- Project plans
- Project activities
- Legislation and standards
- Industry context
Last edited 14 Jun 2019
In 1997, the then Deputy Prime Minister John Prescott set up the Construction Task Force, chaired by Sir John Egan. In 1998, the task force published 'Rethinking Construction' (the Egan Report), on the scope for improving the quality and efficiency of UK construction'. The report set very ambitious targets, including annual reductions of 10% in construction cost and construction time and a reduction in defects of 20% per year.
The earlier 1994 Latham report had led to the creation of the Construction Industry Board (CIB) to oversee reform, this was replaced in 2001 by the Strategic Forum for Construction in 2001, chaired by Sir John Egan. In September 2002 the Strategic Forum for Construction published a report on its first year of activity Accelerating change: A report by the Strategic Forum for Construction.
The report stated that 'Our vision is for the UK construction industry to realise maximum value for all clients, end users and stakeholders and exceed their expectations through the consistent delivery of world class products and services.'
It proposed that:
- By the end of 2004, 20% of construction projects should be undertaken by integrated project teams and integrated supply teams.
- By the end of 2004, 20% of client activity should embrace the principles of the Clients' Charter.
- By the end of 2007 both these figures should rise to 50%.
- The industry will recruit and retain 300,000 qualified people by the end of 2006.
- There will be a 50% increase in applications to built environment higher and further education courses by 2007.
The Strategic Forum for Construction tasked itself, amongst other things to:
- Ensure a 'Toolkit' is developed to help assemble integrated teams.
- Produce models for payment mechanisms and key performance indicators for payment.
- Develop a code of good working practices.
- Make the business case for Investors in People (IIP).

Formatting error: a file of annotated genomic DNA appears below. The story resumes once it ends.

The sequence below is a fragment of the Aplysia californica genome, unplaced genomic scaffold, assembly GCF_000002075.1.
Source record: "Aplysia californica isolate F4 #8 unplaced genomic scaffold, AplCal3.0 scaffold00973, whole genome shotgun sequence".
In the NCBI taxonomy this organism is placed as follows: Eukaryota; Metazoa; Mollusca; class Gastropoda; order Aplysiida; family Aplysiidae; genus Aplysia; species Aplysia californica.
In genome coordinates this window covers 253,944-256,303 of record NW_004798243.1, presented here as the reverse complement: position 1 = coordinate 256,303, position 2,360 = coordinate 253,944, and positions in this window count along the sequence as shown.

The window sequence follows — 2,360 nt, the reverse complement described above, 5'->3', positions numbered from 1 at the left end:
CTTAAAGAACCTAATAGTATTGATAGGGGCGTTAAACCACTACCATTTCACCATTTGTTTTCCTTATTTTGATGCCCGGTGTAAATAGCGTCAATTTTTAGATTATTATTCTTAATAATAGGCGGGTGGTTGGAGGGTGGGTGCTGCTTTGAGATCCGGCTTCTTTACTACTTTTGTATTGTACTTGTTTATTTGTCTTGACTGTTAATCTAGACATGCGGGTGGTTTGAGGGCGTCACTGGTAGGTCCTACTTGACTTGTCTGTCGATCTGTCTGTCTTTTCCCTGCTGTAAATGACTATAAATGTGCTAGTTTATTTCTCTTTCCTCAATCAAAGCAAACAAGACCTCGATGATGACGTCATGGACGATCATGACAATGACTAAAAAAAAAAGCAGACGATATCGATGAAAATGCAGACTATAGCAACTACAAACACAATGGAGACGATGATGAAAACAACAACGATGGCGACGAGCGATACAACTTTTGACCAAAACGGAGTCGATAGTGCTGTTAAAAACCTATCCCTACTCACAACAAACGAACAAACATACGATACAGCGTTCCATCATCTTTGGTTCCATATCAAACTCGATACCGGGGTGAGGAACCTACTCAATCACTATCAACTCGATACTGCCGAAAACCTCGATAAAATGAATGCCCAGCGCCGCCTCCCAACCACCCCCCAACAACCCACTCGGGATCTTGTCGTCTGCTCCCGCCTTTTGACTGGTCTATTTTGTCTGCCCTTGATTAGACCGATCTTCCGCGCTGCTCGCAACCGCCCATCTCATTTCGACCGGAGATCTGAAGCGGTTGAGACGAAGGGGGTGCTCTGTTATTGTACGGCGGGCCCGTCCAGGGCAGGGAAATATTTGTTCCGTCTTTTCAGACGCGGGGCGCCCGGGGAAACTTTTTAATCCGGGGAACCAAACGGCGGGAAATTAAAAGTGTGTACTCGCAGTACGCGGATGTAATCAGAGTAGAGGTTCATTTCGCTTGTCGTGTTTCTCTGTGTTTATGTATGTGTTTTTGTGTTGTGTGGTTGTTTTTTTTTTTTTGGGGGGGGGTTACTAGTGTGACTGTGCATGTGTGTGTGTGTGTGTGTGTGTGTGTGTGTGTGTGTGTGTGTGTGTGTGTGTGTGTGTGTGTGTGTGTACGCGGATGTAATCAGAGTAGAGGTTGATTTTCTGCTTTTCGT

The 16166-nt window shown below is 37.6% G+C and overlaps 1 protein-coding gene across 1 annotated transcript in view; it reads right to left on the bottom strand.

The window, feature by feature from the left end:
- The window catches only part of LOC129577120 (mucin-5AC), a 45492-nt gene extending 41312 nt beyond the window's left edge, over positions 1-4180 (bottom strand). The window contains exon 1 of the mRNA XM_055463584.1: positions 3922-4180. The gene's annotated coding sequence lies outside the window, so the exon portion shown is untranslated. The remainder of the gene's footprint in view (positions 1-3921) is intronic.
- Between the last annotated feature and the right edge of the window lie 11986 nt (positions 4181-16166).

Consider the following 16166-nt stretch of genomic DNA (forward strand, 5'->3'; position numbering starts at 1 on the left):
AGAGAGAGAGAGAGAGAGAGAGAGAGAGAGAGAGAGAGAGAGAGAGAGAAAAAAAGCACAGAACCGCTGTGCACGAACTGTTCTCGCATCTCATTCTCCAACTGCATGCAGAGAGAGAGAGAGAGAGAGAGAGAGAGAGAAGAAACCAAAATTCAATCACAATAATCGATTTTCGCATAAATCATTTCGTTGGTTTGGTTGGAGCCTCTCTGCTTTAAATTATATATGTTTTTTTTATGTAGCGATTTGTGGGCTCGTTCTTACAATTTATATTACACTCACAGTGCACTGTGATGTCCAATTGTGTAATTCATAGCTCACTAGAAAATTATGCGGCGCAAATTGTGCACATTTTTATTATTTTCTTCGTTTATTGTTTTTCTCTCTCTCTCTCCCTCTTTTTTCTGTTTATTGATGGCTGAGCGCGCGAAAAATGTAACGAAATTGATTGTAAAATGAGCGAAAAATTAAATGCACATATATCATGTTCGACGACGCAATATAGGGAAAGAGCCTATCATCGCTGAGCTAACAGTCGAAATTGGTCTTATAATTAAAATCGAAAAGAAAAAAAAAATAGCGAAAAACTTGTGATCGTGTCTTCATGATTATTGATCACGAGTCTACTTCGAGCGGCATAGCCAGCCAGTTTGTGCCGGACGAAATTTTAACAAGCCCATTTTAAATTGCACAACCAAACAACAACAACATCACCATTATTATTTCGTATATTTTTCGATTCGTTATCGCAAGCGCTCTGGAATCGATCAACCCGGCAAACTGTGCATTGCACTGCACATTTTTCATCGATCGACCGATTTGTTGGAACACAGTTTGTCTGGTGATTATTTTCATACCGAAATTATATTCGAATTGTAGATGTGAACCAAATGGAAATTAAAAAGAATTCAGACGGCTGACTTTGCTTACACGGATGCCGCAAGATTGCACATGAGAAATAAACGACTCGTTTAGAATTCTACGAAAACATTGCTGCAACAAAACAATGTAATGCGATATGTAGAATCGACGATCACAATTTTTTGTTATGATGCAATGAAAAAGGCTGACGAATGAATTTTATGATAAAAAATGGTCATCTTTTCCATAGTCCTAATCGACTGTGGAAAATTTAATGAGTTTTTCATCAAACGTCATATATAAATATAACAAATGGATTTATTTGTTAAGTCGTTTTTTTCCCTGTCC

It also made a great number of recommendations, including the appointment of independent client advisers to help clients address their business needs and assemble teams, and that project insurance products should be made available to underwrite the whole team.
However, the Egan report was not entirely welcomed by the industry, and there was some perception that applying Egan's experience in manufacturing to an industry as different as construction was unrealistic. In May 2008, ten years after publication of Rethinking Construction, Sir John Egan stated that 'we have to say we've got pretty patchy results. And certainly nowhere near the improvement we could have achieved, or that I expected to achieve…..I guess if I were giving marks out of 10 after 10 years I'd probably only give the industry about four out of 10' ref Egan: I'd give construction about 4 of 10.
NB In 2002, the Rethinking Construction Group Ltd, chaired by Alan Crane, published Rethinking Construction 2002: Achievements, Next Steps, Getting Involved. The report offered an update on progress as well as outlining a strategy for the following two years.
 Related articles on Designing Buildings Wiki
- Construction industry reports since 1944.
- Egan Report.
- Integrated project teams.
- Integrated supply teams.
- Latham Report.
- Rethinking Construction 2002: Achievements, Next Steps, Getting Involved.
- Reinventing construction: a route to higher productivity.
- Sir John Egan.
- Sir Michael Latham.
- Strategic Forum for Construction.
 External References
Featured articles and news
Cutting-edge tech pairs with building management systems.
BSRIA updates its assessment of the industry.
What happens when it all goes wrong?
Input being gathered by CIOB.
Changes proposed for MHCLG consultation on house building statistics.
Full of passion and acerbic wit. 1 min book review.
Reminding us what is possible.
Five signs you are at risk.
Biotechnology as it applies to the built environment.
Stopping sound coming through windows.
Government response to the Building a Safer Future consultation.
Energy savings quickly payback any small additional capital investment.
Overbuild and air-space developments.